Arriving in Boston for their show at the House of Blues with Papa Roach, Seether’s drummer John Humphrey sat down with Blast’s Madeline Knutson for an interview. Originally from South Africa, in 2002 the group went through both a name and personnel change. Since then, they have won numerous awards and released ten albums. Composed of John Humphrey, Shaun Morgan and Dale Stewart (with Bryan Wickmann playing guitar for this tour), the group is currently traveling through the US.

Shaun Morgan, John Humphrey and Dale Stewart of Seether at the 48 Hours Festival in Las Vegas, Oct. 16, 2011. Media credit to Zimbio.com

Shaun Morgan, John Humphrey and Dale Stewart of Seether at the 48 Hours Festival in Las Vegas, Oct. 16, 2011. Media credit to Zimbio.com

Blast Magazine: Originally there was another incarnation of the band called “Saron Gas” but some of the members switched out and the name changed to “Seether” in 2002. What was the reasoning behind that and how did you come up with the new name?

John Humphrey: While the band was recording what was to become our first album, “Disclaimer”… 9/11 occurred. Things were very sensitive at the time and the label didn’t feel confident in working with a new band called “Saron Gas”. So, the band had to come up with a new name. The name SEETHER comes from a song by the band “Verulca Salt”. They had a hit in the mid-90’s called “Can’t Fight the (Seether)”.

 Blast: The images on the cover of each of your albums really differ in style and idea. How do you come up with the titles for these records and how do you choose what picture will be seen on the front of them?

Humphrey: A lot of the art ideas and imagery come from ideas Shaun [Morgan] has. These ideas are, sometimes, based on over-all vibe of an album. On the recent album Isolate and Medicate, Shaun described some ideas to our guitarist, Bryan Wickmann. Bryan then painted and developed the front cover.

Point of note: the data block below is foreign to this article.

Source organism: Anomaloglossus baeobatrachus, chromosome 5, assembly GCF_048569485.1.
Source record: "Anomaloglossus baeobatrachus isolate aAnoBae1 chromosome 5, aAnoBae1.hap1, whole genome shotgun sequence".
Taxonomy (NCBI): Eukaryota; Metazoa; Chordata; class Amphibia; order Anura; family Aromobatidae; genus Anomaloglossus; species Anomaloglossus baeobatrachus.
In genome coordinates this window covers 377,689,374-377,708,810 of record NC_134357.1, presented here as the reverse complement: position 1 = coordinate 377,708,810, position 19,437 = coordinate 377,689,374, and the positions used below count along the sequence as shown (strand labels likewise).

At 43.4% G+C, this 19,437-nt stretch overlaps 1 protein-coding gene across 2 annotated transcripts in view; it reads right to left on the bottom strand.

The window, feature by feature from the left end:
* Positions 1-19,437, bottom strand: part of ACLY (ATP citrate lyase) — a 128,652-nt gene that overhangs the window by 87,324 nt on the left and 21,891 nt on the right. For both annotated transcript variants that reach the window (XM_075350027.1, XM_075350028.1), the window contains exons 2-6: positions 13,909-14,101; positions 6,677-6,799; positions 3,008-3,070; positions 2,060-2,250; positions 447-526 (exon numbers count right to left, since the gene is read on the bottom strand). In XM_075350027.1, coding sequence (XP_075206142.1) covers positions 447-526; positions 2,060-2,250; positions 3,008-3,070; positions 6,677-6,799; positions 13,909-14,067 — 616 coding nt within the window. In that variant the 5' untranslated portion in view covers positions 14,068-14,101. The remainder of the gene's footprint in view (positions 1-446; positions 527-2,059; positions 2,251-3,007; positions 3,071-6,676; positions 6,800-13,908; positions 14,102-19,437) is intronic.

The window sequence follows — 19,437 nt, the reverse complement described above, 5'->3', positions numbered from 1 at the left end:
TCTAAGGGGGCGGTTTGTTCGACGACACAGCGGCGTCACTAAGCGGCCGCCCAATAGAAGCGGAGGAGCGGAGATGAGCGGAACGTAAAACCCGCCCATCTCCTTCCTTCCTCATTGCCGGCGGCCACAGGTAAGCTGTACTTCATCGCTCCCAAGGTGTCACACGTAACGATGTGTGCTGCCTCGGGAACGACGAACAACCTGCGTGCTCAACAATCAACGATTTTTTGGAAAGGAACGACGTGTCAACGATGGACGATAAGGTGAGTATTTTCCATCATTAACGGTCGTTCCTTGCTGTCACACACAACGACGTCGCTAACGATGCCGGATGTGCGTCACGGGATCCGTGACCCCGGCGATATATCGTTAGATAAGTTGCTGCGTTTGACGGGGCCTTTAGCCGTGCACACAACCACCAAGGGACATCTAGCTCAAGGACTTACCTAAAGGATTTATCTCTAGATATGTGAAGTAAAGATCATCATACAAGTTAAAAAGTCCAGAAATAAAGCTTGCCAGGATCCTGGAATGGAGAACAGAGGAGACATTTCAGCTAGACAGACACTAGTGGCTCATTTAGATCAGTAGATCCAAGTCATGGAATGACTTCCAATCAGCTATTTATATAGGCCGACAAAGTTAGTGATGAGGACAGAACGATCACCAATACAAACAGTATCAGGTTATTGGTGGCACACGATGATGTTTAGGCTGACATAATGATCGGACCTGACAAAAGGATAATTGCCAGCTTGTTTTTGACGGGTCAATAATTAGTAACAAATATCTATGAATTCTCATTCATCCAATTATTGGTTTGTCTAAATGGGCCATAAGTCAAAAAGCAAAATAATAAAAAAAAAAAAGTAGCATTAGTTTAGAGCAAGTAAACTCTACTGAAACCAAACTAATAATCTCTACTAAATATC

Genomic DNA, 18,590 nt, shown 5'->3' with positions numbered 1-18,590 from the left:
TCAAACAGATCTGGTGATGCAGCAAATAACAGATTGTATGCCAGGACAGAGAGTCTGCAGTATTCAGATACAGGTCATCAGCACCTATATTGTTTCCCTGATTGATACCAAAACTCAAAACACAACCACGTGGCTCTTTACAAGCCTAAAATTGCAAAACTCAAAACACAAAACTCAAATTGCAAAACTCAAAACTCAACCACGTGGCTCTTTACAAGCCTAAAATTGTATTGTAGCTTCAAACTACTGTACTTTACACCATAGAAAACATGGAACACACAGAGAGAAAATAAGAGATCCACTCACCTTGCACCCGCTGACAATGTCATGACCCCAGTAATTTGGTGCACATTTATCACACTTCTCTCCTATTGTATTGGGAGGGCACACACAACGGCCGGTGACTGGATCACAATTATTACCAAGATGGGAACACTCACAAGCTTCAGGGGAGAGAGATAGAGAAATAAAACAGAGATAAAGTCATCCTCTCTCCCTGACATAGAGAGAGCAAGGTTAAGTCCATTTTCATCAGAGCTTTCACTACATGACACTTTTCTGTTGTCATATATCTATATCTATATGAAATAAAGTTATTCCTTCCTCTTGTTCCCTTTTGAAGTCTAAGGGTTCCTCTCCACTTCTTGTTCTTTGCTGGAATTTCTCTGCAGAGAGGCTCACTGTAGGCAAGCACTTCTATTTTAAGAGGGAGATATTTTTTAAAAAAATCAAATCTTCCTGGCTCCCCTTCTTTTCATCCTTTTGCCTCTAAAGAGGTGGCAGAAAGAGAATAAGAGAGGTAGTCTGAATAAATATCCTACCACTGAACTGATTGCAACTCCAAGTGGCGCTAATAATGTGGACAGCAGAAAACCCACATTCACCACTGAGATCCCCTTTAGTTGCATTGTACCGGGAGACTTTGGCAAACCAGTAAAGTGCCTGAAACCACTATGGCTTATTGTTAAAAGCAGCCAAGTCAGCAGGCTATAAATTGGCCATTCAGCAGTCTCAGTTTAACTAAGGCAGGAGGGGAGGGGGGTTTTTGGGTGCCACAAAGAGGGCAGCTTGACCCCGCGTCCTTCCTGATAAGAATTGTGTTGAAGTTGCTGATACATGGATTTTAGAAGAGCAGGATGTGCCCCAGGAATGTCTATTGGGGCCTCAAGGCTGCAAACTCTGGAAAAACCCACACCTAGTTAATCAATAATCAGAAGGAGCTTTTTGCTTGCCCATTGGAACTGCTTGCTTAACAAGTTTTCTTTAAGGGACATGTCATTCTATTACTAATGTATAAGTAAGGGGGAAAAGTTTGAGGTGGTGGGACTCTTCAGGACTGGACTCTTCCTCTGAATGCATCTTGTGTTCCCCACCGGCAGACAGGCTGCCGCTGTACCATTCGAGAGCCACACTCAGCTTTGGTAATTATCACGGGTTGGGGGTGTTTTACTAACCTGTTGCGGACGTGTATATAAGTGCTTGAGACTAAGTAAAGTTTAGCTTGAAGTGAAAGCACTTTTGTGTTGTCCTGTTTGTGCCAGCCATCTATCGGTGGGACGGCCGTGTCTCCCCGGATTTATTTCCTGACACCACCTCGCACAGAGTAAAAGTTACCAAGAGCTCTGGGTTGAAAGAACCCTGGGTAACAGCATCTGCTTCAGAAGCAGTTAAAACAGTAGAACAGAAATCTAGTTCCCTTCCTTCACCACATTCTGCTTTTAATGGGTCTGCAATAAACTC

Blast: Your latest album, Isolate and Medicate, seems to be really personal and talk more about individual struggles. Was that the intention when creating this album or did you just write each song individually and it overall had that feeling?

Humphrey: I can’t really speak to Shaun’s bases for his lyrics but I do know they are sometimes personal and can also be a form of therapy for him. However, I believe the lyrics are open enough to allow the listener to make his or her own interpretation.

Blast: In 2009, you did a cover of Wham’s “Careless Whisper”. What made you decide to choose that song and are there any songs in the future you guys would be interested in covering?

Humphrey: Yes, we were asked in 2009 to record a “Valentine’s Day” type song for iTunes. Not being a “love-y, dove-y” type band, we decided to have fun with an old song. All being kids of the 80’s, the song [Careless Whisper] was one we had all grown up with… a song you wouldn’t really expect to have Seether cover. We loved the idea of taking the song and totally changing the feel of it. Fortunately for us, the idea worked. We are very proud of how the song turned out. We have also covered our “name sake” song: “Can’t Fight the (Seether).

Blast: What is the craziest thing that a fan has done for you/you’ve experienced?

Humphrey: Nothing really crazy. Recently, we had a huge crowd of fans gathered around and banging on our bus in Paris. It felt like the Beatles or something. Generally, I’m very impressed, sometimes moved, by our fans. We have been given original art, notes and letters of inspiration. We have also been around long enough to inspire fans to start their own bands. I too, am a fan of a lot of rock bands and can really appreciate how they feel.

Blast: Was there ever a moment in the beginning that you thought you wouldn’t make it or that your music wouldn’t be what people wanted? How did you recover from that and what would be your best piece of advice for an aspiring musician who is wondering that?

Humphrey: There were many time of frustration. But, just like any new band, you have to pay your dues. You have to play a lot of shows, start the buzz and grow your fan base. Hopefully, you’ll get that shot as an opening band and receive some exposure, that way. It takes a lot of hard work and persistence. You also have to write a lot of songs. You have to be honest with yourself as the first song you write may not be a hit. I’ll put it this way, if you are looking for overnight fame and fortune…this may not be the business for you.

About The Author

Madeline Knutson is a Blast correspondent

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